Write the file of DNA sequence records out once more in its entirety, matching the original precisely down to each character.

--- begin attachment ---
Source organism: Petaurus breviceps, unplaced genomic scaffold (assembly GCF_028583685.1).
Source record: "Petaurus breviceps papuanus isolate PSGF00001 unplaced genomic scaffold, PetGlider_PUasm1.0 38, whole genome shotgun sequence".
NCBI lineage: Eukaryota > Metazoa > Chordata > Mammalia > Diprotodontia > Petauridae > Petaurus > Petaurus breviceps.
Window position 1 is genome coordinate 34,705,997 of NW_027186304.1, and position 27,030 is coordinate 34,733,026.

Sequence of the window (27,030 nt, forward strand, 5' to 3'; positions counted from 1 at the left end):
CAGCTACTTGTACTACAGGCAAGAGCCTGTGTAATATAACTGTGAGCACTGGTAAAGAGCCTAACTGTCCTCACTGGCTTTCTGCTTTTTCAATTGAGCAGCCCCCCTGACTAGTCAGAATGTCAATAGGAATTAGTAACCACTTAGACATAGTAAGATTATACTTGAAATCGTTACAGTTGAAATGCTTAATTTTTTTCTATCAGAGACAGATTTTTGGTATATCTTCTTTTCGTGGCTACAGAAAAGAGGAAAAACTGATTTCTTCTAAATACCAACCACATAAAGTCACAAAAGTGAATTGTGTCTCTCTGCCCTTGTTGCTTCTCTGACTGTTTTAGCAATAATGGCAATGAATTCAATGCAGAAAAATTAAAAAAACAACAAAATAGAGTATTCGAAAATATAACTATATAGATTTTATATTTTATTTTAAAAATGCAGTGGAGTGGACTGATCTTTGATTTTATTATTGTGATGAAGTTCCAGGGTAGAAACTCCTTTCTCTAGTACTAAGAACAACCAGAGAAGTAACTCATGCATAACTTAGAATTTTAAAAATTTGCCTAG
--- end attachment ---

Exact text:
Source organism: Petaurus breviceps, unplaced genomic scaffold (assembly GCF_028583685.1).
Source record: "Petaurus breviceps papuanus isolate PSGF00001 unplaced genomic scaffold, PetGlider_PUasm1.0 38, whole genome shotgun sequence".
NCBI lineage: Eukaryota > Metazoa > Chordata > Mammalia > Diprotodontia > Petauridae > Petaurus > Petaurus breviceps.
Window position 1 is genome coordinate 34,705,997 of NW_027186304.1, and position 27,030 is coordinate 34,733,026.

Sequence of the window (27,030 nt, forward strand, 5' to 3'; positions counted from 1 at the left end):
CAGCTACTTGTACTACAGGCAAGAGCCTGTGTAATATAACTGTGAGCACTGGTAAAGAGCCTAACTGTCCTCACTGGCTTTCTGCTTTTTCAATTGAGCAGCCCCCCTGACTAGTCAGAATGTCAATAGGAATTAGTAACCACTTAGACATAGTAAGATTATACTTGAAATCGTTACAGTTGAAATGCTTAATTTTTTTCTATCAGAGACAGATTTTTGGTATATCTTCTTTTCGTGGCTACAGAAAAGAGGAAAAACTGATTTCTTCTAAATACCAACCACATAAAGTCACAAAAGTGAATTGTGTCTCTCTGCCCTTGTTGCTTCTCTGACTGTTTTAGCAATAATGGCAATGAATTCAATGCAGAAAAATTAAAAAAACAACAAAATAGAGTATTCGAAAATATAACTATATAGATTTTATATTTTATTTTAAAAATGCAGTGGAGTGGACTGATCTTTGATTTTATTATTGTGATGAAGTTCCAGGGTAGAAACTCCTTTCTCTAGTACTAAGAACAACCAGAGAAGTAACTCATGCATAACTTAGAATTTTAAAAATTTGCCTAG